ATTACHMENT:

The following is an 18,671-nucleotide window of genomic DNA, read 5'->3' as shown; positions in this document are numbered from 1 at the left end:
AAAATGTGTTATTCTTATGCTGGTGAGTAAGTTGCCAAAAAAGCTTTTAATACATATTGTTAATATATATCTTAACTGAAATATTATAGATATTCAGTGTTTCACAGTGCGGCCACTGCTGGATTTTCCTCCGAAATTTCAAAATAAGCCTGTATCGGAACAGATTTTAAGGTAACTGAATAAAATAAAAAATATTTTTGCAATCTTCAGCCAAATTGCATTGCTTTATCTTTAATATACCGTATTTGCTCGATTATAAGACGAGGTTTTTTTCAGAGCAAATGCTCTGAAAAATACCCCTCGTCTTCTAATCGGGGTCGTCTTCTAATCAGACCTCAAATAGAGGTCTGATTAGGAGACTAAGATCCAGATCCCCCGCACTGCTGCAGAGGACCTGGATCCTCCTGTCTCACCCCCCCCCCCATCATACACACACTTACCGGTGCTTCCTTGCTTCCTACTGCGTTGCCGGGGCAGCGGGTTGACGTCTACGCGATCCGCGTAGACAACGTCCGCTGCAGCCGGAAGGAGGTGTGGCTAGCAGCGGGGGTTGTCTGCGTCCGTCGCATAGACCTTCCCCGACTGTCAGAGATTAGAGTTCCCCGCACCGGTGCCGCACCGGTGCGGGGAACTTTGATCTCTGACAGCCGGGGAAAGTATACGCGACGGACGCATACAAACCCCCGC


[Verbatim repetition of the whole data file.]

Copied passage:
The following is an 18,671-nucleotide window of genomic DNA, read 5'->3' as shown; positions in this document are numbered from 1 at the left end:
AAAATGTGTTATTCTTATGCTGGTGAGTAAGTTGCCAAAAAAGCTTTTAATACATATTGTTAATATATATCTTAACTGAAATATTATAGATATTCAGTGTTTCACAGTGCGGCCACTGCTGGATTTTCCTCCGAAATTTCAAAATAAGCCTGTATCGGAACAGATTTTAAGGTAACTGAATAAAATAAAAAATATTTTTGCAATCTTCAGCCAAATTGCATTGCTTTATCTTTAATATACCGTATTTGCTCGATTATAAGACGAGGTTTTTTTCAGAGCAAATGCTCTGAAAAATACCCCTCGTCTTCTAATCGGGGTCGTCTTCTAATCAGACCTCAAATAGAGGTCTGATTAGGAGACTAAGATCCAGATCCCCCGCACTGCTGCAGAGGACCTGGATCCTCCTGTCTCACCCCCCCCCCCATCATACACACACTTACCGGTGCTTCCTTGCTTCCTACTGCGTTGCCGGGGCAGCGGGTTGACGTCTACGCGATCCGCGTAGACAACGTCCGCTGCAGCCGGAAGGAGGTGTGGCTAGCAGCGGGGGTTGTCTGCGTCCGTCGCATAGACCTTCCCCGACTGTCAGAGATTAGAGTTCCCCGCACCGGTGCCGCACCGGTGCGGGGAACTTTGATCTCTGACAGCCGGGGAAAGTATACGCGACGGACGCATACAAACCCCCGC